Please use this identifier to cite or link to this item:
Title: Identity, difference and community : Eritreans and Ethiopians in Malta
Authors: Abela, Clayton
Keywords: Ethiopians -- Cultural assimilation -- Malta
Eritreans -- Cultural assimilation -- Malta
Immigrants -- Malta
Issue Date: 2018
Citation: Abela, C. (2018). Identity, difference and community: Eritreans and Ethiopians in Malta (Bachelor's dissertation).
Abstract: In the first decade and a half of this century Malta faced an influx of boats loaded with irregular immigrants from African countries who made the perilous journey hoping to reach Europe and realise the dream of “a better life”. A majority identify themselves as being of Eritrean or Ethiopian origin in terms of nationality and Orthodox Tewahedo Christians in terms of their religious faith. This study investigates the manner in which Orthodox Tewahedo Christians from Eritrea and Ethiopia living in Malta have adapted elements of their culture to fit the Maltese context and puts forth the arguments that the processes of ‘integration’ and differentiation are intertwined. In particular, differentiation would not be possible without some kind of integration at the Maltese and European level. At the same time, the incomplete nature of ‘integration’ and the possibility of being sent back to their home country is also important for identity. This argument is developed by looking at three areas. First, the legal and demographic aspects of migrant status is examined comparatively. Second, the focus is shifted to the individual level, as the experience of acculturation of four Eritrean nationals and four Ethiopian nationals are illustrated through their life stories as told by them. Third, at the community level, particular attention is paid to the manner in which the Eritreans and Ethiopians have resolved their internal conflicts and adapted their religious rites and rituals to fit the context of Malta. What emerges is a community that has found ways to create for itself several physical spaces within which they gather to recreate the experiences of their homeland, while at the same time experiencing their homeland in a way that can only be done away from it.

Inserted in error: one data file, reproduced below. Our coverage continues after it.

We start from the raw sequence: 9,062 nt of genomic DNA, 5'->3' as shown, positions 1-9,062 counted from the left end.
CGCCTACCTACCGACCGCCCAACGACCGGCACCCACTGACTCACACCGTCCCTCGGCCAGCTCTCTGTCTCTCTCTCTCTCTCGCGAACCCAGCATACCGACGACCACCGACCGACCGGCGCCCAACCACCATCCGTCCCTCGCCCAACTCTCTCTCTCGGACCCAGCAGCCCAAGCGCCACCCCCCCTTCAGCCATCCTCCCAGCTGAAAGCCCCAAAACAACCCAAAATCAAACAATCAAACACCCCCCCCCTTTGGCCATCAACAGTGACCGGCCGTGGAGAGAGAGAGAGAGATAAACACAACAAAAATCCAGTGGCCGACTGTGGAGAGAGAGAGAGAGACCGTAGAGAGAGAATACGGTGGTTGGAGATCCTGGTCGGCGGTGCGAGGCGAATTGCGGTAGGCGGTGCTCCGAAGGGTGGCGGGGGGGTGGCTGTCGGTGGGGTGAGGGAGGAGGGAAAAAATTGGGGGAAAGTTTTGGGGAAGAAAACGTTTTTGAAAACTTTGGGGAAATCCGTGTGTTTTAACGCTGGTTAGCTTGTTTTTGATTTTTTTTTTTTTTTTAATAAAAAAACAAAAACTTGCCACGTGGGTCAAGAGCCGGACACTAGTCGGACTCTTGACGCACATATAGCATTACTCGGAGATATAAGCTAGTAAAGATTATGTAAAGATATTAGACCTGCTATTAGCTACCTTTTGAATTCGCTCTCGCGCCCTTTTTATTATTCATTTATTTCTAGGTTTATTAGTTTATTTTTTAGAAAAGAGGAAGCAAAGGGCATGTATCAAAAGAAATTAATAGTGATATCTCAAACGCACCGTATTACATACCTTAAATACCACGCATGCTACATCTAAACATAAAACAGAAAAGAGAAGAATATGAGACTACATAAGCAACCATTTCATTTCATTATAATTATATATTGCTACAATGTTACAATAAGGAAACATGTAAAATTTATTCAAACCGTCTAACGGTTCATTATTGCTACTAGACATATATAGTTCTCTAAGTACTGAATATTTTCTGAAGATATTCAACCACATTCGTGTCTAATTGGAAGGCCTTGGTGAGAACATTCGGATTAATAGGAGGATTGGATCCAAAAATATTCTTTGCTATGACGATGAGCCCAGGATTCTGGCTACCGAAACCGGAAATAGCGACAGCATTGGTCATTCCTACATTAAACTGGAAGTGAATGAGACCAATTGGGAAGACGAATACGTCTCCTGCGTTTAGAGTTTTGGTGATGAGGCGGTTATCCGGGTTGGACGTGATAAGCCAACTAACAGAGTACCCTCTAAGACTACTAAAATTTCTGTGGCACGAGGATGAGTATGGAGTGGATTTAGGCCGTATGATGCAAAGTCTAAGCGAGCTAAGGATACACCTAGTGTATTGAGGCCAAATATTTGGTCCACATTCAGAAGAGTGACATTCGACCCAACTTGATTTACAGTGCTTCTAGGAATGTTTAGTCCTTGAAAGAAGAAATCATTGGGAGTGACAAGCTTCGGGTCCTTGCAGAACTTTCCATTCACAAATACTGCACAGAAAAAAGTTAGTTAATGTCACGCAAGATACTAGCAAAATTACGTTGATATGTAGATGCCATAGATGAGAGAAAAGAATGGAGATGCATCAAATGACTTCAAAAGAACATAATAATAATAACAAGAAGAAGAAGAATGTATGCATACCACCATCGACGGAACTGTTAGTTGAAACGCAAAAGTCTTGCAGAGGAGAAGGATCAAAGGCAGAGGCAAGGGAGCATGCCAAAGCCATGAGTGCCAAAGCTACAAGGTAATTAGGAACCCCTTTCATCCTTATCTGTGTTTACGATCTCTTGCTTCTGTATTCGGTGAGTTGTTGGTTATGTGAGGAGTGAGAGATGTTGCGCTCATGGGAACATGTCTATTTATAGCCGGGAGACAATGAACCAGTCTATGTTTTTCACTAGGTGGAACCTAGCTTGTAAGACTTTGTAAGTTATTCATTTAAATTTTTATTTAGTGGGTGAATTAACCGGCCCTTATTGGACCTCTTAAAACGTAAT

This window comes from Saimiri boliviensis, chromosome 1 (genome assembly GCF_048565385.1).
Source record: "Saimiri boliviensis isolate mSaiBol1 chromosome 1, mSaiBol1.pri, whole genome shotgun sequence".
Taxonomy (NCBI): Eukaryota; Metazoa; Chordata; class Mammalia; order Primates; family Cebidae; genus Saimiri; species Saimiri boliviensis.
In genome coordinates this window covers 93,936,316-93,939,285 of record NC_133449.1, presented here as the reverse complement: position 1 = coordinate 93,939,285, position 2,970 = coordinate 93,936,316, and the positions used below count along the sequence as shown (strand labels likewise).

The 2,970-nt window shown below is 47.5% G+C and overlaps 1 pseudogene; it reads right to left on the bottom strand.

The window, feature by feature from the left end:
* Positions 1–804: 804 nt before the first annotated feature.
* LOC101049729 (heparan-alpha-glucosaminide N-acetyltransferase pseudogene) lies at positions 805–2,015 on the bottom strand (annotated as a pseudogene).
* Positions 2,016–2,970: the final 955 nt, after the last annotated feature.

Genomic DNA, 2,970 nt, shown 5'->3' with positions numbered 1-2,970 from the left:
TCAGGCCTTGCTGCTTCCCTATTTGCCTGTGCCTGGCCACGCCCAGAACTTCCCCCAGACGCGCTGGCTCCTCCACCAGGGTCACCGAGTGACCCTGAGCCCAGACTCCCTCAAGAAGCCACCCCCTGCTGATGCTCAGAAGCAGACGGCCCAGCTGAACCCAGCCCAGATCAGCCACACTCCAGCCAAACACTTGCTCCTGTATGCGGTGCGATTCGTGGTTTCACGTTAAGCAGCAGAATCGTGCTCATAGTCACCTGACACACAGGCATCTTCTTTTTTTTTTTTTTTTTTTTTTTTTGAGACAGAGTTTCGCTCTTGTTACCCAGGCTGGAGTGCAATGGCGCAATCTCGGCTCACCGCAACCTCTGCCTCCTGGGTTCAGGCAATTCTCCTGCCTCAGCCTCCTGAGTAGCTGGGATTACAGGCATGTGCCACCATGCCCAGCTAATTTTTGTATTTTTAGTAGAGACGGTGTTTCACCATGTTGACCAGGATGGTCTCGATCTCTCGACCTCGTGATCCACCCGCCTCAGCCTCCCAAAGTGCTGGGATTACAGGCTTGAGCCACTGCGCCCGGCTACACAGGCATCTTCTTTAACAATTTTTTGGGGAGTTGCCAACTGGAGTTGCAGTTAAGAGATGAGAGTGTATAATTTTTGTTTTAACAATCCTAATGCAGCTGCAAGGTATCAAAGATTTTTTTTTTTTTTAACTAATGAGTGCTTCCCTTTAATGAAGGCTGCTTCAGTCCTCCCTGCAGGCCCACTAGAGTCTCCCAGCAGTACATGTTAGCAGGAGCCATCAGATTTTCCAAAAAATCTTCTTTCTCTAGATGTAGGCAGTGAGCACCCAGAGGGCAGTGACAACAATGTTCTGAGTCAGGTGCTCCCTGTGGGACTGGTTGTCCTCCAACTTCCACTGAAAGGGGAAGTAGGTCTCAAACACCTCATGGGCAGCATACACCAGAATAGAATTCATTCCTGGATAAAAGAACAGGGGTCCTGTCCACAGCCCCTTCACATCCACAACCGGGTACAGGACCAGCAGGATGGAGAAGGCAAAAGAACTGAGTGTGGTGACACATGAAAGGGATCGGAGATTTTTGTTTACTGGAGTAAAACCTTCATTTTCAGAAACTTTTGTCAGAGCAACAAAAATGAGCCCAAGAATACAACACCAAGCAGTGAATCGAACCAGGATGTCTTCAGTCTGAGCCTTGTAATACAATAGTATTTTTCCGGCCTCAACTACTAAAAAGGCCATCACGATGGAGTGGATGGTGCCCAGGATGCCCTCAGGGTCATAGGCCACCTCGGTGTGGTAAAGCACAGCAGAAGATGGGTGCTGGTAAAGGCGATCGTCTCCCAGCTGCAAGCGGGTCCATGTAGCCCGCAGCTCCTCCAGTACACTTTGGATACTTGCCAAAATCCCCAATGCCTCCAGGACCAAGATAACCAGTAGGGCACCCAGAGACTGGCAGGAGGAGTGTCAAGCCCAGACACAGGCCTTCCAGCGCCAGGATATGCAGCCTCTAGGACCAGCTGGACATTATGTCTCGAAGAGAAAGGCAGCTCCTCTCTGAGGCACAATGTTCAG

Appears in Collections:Dissertations - FacArt - 2018
Dissertations - FacArtAS - 2018

Files in This Item:
File Description SizeFormat 
18 BAANT 001.pdf
  Restricted Access
4.68 MBAdobe PDFView/Open Request a copy

Items in OAR@UM are protected by copyright, with all rights reserved, unless otherwise indicated.